Thanks to the confusion and complexity of sequestration, and the fear of furloughs among government workers, a new form of dark humor seems to be developing. It’s about time, too…
Back in the day, before political correctness made us all better, over-the-hill comedians in cheap night clubs could get away with telling a joke like this:
Question: Do you know what the definition of mixed emotions is?
Answer: Seeing your brand new Cadillac go over a cliff with your mother-in-law at the wheel!!!”
Gross. As a four-time father-in-law I don’t find that amusing…
Can you believe that anybody, even the vilest married man, would be so low, so thoughtless, so wrong as to laugh at an alleged ‘joke’ like that.
Fortunately, things are a little better in government circles thanks to the current threats facing their jobs and paychecks. With a jump start supplied by the still evolving and mysterious sequestration and continuing resolution processes and the fear of furloughs, we now have a new definition of the difference between good news, bad news and really, really bad news. Here’s how one reader defined it:
“I am sure you know the difference between good news and bad news. How about the difference between good news and really bad news?
“First the really bad news: assume the Department of Defense said employees would be furloughed for 7 days. (Not so bad), but then doubled it to 14 days! Now that is really bad news.
“But if DoD announced that employees will be furloughed for 22 days? Pretty bad, wouldn’t you say. But then reduced to only 14 days! Now that is good news.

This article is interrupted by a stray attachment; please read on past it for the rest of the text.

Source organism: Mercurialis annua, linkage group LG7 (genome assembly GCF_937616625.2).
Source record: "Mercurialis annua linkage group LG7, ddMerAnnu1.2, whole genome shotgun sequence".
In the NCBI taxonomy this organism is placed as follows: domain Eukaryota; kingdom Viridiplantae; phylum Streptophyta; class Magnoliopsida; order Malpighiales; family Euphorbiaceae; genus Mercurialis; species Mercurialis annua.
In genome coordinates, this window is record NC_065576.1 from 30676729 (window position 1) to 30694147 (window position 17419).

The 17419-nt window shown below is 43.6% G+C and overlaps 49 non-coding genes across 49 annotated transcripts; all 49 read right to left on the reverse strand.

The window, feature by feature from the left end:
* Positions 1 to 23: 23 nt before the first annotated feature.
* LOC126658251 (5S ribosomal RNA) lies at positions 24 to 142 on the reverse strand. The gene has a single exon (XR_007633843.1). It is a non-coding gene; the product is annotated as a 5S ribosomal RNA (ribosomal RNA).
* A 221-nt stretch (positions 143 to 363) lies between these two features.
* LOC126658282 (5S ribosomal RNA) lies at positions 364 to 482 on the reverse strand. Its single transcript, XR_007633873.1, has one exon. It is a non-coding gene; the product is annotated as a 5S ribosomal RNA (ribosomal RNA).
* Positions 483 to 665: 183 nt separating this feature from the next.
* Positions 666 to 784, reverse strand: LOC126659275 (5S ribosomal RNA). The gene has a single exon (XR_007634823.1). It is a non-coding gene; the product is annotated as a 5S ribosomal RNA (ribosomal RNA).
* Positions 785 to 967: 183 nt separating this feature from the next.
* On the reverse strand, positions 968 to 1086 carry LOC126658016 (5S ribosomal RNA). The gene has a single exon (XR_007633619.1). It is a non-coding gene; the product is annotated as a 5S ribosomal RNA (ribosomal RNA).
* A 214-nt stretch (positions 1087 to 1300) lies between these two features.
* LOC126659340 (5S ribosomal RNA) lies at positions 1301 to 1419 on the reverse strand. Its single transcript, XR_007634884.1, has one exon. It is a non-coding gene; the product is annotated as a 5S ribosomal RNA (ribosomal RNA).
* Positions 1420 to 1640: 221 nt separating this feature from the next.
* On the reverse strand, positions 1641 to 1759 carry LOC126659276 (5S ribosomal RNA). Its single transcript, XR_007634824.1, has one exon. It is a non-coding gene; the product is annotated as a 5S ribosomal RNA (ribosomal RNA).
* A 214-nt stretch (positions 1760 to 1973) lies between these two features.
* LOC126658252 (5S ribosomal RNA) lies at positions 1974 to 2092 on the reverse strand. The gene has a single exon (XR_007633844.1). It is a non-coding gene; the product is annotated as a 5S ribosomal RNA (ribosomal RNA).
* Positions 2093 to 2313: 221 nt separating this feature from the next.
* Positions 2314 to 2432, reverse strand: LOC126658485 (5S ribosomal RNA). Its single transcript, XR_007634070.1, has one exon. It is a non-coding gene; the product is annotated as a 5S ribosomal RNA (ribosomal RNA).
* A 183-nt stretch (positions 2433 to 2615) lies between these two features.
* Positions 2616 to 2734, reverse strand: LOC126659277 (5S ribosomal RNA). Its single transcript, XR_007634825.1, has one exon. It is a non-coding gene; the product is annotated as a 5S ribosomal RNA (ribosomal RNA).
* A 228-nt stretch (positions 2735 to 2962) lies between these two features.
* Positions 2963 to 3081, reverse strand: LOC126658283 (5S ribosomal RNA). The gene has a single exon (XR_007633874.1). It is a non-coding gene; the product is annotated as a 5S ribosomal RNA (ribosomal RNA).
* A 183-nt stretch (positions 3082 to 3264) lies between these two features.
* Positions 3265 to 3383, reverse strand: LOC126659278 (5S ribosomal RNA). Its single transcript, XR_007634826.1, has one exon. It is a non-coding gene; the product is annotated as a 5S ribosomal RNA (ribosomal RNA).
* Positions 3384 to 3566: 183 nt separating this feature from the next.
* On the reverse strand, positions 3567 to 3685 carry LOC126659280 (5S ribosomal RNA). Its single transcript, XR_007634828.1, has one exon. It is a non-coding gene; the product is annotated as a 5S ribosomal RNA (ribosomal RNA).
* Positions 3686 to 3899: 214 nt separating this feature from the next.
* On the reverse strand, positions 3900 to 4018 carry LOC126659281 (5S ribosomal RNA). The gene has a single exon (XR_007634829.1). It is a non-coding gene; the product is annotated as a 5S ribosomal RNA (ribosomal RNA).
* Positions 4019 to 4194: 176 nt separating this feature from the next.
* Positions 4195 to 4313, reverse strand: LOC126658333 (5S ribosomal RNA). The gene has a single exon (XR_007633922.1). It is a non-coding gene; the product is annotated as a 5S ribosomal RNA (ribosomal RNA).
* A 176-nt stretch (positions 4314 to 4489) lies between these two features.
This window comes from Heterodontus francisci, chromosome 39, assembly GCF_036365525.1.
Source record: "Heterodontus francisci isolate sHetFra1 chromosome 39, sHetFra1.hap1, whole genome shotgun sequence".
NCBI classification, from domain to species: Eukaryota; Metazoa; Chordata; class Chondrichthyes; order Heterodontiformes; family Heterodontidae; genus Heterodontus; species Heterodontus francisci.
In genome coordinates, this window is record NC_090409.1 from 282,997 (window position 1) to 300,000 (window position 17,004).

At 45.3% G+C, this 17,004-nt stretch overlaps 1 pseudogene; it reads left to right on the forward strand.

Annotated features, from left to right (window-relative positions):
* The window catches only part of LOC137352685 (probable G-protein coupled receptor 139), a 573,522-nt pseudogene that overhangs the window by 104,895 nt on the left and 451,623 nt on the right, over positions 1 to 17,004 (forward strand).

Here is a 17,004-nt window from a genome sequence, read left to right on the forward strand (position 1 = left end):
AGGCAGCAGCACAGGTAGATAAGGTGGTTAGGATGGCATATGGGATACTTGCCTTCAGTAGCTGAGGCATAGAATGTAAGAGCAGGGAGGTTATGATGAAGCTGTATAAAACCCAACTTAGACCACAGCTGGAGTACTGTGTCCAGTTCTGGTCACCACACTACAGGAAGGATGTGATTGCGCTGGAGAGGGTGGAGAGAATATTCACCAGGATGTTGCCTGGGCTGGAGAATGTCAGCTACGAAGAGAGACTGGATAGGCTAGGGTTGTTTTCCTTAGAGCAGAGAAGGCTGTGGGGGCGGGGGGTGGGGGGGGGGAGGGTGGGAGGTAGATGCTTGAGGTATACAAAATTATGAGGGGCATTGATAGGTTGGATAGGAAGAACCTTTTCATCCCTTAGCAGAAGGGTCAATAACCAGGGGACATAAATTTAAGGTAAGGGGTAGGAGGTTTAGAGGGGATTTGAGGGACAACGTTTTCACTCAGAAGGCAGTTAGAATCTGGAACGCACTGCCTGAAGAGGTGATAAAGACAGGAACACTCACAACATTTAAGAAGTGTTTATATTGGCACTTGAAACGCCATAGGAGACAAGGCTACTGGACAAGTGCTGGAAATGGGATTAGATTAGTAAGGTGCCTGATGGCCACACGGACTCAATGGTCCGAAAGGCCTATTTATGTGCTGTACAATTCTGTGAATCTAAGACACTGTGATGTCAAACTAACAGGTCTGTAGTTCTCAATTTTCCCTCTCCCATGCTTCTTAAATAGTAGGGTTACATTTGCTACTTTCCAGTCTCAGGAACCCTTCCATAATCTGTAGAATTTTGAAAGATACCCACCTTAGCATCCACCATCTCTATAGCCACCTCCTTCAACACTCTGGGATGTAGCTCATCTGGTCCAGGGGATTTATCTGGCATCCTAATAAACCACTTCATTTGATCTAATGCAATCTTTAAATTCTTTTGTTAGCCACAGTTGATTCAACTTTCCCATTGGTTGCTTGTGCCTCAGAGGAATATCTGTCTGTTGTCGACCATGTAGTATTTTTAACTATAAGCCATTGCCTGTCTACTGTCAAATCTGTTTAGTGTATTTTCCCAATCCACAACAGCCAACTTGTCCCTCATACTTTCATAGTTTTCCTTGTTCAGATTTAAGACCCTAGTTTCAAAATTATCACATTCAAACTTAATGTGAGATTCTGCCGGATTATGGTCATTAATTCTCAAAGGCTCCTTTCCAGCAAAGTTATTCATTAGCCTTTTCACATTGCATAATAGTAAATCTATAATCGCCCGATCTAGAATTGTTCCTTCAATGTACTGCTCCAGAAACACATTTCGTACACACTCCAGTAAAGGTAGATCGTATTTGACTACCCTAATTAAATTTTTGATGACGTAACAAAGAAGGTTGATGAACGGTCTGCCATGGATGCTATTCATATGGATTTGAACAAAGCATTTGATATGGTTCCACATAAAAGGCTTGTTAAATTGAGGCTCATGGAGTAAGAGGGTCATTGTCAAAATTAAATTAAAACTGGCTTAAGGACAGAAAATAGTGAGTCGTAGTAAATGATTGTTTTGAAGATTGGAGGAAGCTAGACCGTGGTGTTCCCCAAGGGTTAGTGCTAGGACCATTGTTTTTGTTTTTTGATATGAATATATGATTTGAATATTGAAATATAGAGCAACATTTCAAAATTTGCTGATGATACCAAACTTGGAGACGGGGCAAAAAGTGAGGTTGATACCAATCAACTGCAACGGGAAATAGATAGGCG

“I am sure you can see the difference. ” — Jerry
To make this truly ecumenical, here’s a furlough-related musical note from “C” He writes:
“We held our family seder a few days late this past Saturday night. Of the 22 people present, there was one active federal worker, one contractor, two federal retirees, assorted spouses and grown kids of feds, and one federal union hack, me. The talk turned to sequestration. One contractor cousin said that the feds around her are talking about how their benefits are threatened, but she lost similar benefits years ago as a local government employee. She wasn’t saying that since she lost hers, federal employees should lose theirs, but I think she was just stating a fact. I was about to give my standard soapbox speech, but in the interest of not offending the three Republicans (I promised my 91-year-old father that I would behave), I whipped out my guitar and sang the furlough song which appeared in your column “The Ballad of the Furloughed” last week. There was much group participation.”
Finally, the $64 million question. Sequestration is supposed to save a ton of money. But its complex instructions and the talks, meetings, rewriting and exemptions taking place have got to be costing a lot. As a retired Justice Department worker put it:
“I wonder what the amount of money, total, the government is spending (and wasting) in preparing for, scheduling, and implementing hundreds of thousands of furloughs? There has to be a grand total somewhere, no?” — Just Curious
Anybody have a clue? Are the people pushing for savings also counting the costs?
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